0:14 - Red River Valley (Trad.) – Opening narration, Quick Draw kabongs Baba, shot of charred house.
1:09 - sad trombone music (Shaindlin) – “with the coming of the land shark…”, scene with Mexican, scene with rancher’s daughter.
2:07 - MAD RUSH No. 2 (Shaindlin) – Quick Draw looks out window, takes off in wheel chair, “El Kabong rides again!”
2:35 - MAD RUSH No. 1 (Shaindlin) – Toothy Acres looks up, Quick Draw on ground.
2:50 - GR-58 GOING SHOPPING (Green) – Quick Draw and Baba talk, Quick Draw Jr. at door, handed guitar, “Oh, sure.”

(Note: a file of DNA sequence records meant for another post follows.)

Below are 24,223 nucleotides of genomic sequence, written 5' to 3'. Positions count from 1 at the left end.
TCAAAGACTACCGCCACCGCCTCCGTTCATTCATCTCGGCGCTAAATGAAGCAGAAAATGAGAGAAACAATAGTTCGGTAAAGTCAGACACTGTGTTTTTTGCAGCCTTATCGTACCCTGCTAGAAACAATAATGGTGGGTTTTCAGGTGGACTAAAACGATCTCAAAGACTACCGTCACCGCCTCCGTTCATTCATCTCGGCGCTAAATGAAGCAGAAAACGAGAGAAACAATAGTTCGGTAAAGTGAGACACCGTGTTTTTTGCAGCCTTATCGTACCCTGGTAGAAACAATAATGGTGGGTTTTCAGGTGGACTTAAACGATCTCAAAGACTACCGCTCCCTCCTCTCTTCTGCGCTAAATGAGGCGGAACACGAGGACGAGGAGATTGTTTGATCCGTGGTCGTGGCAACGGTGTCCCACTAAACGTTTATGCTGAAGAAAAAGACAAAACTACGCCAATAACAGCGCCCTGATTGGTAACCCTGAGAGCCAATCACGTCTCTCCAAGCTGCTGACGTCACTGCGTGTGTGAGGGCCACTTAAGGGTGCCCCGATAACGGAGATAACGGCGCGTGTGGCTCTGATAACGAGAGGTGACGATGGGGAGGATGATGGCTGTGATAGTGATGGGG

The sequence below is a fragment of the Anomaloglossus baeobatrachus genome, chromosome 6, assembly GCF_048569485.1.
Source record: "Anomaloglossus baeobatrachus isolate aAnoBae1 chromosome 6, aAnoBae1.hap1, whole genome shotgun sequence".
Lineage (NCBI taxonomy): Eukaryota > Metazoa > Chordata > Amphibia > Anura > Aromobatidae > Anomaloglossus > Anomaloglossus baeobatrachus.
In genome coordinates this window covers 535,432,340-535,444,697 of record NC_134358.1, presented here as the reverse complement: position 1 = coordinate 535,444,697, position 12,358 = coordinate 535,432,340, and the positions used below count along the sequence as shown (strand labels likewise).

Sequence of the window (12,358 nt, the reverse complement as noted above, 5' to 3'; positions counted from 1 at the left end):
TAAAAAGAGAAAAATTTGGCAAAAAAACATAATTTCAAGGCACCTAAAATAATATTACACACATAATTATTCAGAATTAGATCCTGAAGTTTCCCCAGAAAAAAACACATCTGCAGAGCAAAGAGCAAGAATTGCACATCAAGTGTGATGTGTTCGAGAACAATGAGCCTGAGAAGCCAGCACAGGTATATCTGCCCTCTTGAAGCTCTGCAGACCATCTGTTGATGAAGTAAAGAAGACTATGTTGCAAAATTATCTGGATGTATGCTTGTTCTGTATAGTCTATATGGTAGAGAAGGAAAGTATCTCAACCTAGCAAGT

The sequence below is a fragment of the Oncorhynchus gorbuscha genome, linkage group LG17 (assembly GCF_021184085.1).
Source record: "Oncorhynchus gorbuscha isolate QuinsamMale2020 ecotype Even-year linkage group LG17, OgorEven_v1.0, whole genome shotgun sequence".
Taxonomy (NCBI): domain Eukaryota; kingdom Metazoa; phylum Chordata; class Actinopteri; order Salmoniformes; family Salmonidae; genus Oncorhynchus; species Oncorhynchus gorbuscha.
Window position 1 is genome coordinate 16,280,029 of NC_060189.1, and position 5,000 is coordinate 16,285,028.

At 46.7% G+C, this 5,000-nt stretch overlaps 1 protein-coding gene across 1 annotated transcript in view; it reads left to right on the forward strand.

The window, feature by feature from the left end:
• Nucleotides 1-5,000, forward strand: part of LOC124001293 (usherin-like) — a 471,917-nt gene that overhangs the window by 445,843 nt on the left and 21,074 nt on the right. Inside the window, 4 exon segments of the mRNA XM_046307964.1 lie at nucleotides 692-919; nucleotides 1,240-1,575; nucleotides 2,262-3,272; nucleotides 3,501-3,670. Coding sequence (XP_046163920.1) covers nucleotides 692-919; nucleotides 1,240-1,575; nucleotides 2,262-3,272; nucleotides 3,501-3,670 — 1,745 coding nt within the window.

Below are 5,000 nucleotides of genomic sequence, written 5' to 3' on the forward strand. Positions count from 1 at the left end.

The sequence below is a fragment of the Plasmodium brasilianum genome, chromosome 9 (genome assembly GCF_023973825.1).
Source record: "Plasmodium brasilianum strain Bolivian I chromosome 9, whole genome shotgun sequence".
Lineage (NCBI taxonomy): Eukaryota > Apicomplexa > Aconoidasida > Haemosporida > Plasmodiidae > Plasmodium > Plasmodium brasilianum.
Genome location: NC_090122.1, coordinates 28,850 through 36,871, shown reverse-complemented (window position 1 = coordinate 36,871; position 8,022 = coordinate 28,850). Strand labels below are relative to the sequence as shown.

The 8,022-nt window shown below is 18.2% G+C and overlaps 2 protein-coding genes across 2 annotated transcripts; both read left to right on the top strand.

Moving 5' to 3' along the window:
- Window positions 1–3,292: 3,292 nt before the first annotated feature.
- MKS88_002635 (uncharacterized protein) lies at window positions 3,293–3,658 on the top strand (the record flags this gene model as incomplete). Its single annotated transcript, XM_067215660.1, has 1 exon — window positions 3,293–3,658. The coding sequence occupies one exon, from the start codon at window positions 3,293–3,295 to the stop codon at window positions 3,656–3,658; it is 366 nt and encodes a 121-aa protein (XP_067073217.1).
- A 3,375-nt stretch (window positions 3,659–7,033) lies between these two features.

3:36 - Quick Draw Jr. plays guitar.
3:39 - GR-255 PUPPETRY COMEDY (Green) – “This town is doomed,” Quick Draw, Jr. hands card, Baba doesn’t get it.
4:00 - PG-181F MECHANICAL BRIDGE (Green) – Quick Draw, Jr. explains, comes back as El Kabong, jumps off house.
4:21 - SIX DAY BICYCLE RACE (Shaindlin) – Chasing scene with Toothy Acres and rancher’s daughter.
5:10 - MAD RUSH No. 2 (Shaindlin) – Sword scene.
5:49 - SF-11 LIGHT MOVEMENT/MOUNTAINEERS' HOEDOWN (Merkur) – “Why, I graduated…”, Baba and Quick Draw talk, run into house.
6:22 - Quick Draw Jr. and others play guitars.
6:28 - ‘FIREMAN’ (Shaindlin) – Quick Draw passes out, iris out.
6:42 - Quick Draw McGraw Sub-End Title theme (Curtin).